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May 16, 2007

Did Cerberus Save Chrysler From The Underworld?

Chrysler_logo.pngBrian Dickerson of the Detroit Free Press wrote a wonderful article about Cerberus, a leading private investment firm, the company that bought Chrysler this week for $7.4 billion, and asks “why a company with $60 billion would name itself after a three-headed monster.”

By the way, in Greek mythology, Cerberus is a three-headed dog.

Seems that some investment groups like using terms from Greek mythology in their company naming—one of the least effective name changes from 2006 was Prime Rate Investors’ move to Summus Works. Say it fast, it sounds like “some of us works”.

cerberus.gifBut I would say that a quick look at a list of Investment Company names shows that names from mythology certainly do not dominate the field.

Because there are regulations over what an investment company can call itself, it seems logical that names from history and mythology that just look good—and neutral to regulators—may get some play.

Why would the founders of Cerberus choose that name? Chances are they liked the fact that it looked like the word “cerebral” from “cerebrum”, the Latin word for brain, neither of which have any relation to Cerberus, which is a Greek word.

cerberus_logo.jpgBut it is amusing that an investment company would (probably inadvertently) name itself after a three-headed dog protecting the gates of Hell. I have to say I do like Cerberus’s response: "Our firm was founded to keep companies that are in pretty bad shape from entering the underworld."

Which is exactly what they have done with Chrysler.

Nice save, guys.

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Posted by Diane Prange at May 16, 2007 9:55 AM
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You let Cerberus off the hook way too easily. The mythological dog from hell doesn't protect people from falling into hell; it keeps souls from escaping FROM hell. There are other hellish aspects of Cerberus as well.


Thanks for your comment.

We were aware of the finer points of Cerberus, but we didn't want to unduly worry the Chrysler employees that they might not be able to escape an unpleasant situation.


If I remember correctly, Cerberus guarded the underworld's gates from those attempting to go through in either direction. I think Orpheus had to get by him in his attempt to retrieve Euridice.

Besides, the underworld wasn't exactly Hell, in that almost every mortal ended up there. Elysium was reserved for only the most heroic.

So Cerberus guards the land of (almost all of) the dead, both from letting the dead out and from letting the living in. In that sense, if Chrysler is still alive, Cerberus wouldn't be protecting it. Rather he'd be keeping it from gaining access to a place where the company doesn't belong -- a new market, perhaps? Do the dead buy minivans?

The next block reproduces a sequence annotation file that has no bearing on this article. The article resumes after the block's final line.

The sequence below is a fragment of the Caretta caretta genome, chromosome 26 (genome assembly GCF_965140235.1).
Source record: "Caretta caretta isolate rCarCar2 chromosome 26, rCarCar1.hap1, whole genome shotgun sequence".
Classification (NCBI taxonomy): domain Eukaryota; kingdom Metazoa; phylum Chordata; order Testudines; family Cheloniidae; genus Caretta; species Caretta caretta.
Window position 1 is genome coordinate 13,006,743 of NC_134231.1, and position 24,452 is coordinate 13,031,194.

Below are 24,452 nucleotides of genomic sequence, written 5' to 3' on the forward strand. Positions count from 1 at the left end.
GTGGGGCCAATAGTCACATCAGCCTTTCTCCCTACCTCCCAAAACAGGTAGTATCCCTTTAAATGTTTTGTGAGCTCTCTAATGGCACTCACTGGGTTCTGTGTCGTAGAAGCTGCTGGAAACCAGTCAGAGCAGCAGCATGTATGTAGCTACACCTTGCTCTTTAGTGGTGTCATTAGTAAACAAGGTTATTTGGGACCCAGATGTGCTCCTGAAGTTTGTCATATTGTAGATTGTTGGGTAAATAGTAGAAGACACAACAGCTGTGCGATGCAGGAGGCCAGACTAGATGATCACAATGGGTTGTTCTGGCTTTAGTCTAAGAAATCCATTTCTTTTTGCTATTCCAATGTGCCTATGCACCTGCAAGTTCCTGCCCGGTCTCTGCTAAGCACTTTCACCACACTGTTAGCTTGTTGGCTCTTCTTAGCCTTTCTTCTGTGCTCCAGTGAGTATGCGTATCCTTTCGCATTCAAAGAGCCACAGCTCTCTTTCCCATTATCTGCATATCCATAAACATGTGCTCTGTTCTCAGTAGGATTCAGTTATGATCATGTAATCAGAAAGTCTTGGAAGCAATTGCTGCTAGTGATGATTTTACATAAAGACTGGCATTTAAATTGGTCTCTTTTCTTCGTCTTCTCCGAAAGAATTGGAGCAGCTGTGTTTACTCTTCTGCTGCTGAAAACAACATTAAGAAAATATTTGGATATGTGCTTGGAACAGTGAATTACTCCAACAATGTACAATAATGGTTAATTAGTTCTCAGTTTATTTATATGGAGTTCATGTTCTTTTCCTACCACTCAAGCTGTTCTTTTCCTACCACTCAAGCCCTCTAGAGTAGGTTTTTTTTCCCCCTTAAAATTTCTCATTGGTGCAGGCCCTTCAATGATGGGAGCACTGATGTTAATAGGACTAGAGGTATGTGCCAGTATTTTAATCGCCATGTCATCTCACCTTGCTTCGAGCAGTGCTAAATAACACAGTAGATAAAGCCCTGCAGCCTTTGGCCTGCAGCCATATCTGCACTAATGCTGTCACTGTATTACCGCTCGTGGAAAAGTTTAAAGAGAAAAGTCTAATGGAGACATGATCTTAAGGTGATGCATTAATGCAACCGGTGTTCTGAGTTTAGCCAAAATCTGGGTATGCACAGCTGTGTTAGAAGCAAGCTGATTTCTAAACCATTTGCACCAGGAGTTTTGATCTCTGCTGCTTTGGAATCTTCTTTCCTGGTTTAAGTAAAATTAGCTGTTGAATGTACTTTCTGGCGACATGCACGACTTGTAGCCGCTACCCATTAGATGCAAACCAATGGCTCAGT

In other words, I don't think it's a very good name if they're trying to express the idea protecting companies from death. They'd need a name that represents cheating death. That's something Sisyphus attempted, but he ended up paying for it.

There was a character in Maori mythology called Maui (a name that obviously means something else to anyone who's heard of the Hawaiian island) who tried to cheat death:

Maui's final feat was to try to win immortality for mankind. Had not Maui tamed the sun? Could he not also tame the night of death? With an expedition, Maui set out to the west, to the place where Hinenui-te-Po, the goddess of death, lay asleep. To accomplish his aim, Maui was to enter her womb, travel through her body and emerge from her mouth. If he succeeded death would never have dominion over humans. With the bird who went with him Maui discussed the plans for his most daring feat, for which he would take on the form of a caterpillar, his magic jawbone making such transformation possible. But the sight of Maui as a caterpillar inching his way over Hine's thigh as she lay sleeping was altogether too much for the little tiwakawaka (fantail), who could not restrain a chirrup of delight. With a start Hine awoke, realised the plan and crushed the helpless Maui between her thighs.

So died Maui-tikitiki-a-Taranga, and so death remained in the world for ever more. You also are mortal - remember that, and mould your conduct accordingly during your brief time in this world.

So Maui didn't manage the job very well either.

The thing about names is that the meanings are at times a reflection of what is in the minds of the leaders. what i mean is that the naming of a company or product many a times is a result of some spiritual essence. How many people would you expect to actually find out its true meaning??? Not many in my estimation so many companies get away with.

besides, it sounds more like something to do with the brain - cerebellum, to most people than anything to do with the underworld. There are many brand names with questionable interpretations as I have come to know but it all depends on how much of that meaning is allowed to permeate the public domain. With people of different belief systems and affinities, people come up with names which they believe will invoke certain forces to aid their product. Take the wine called "Bacchus" as an example.


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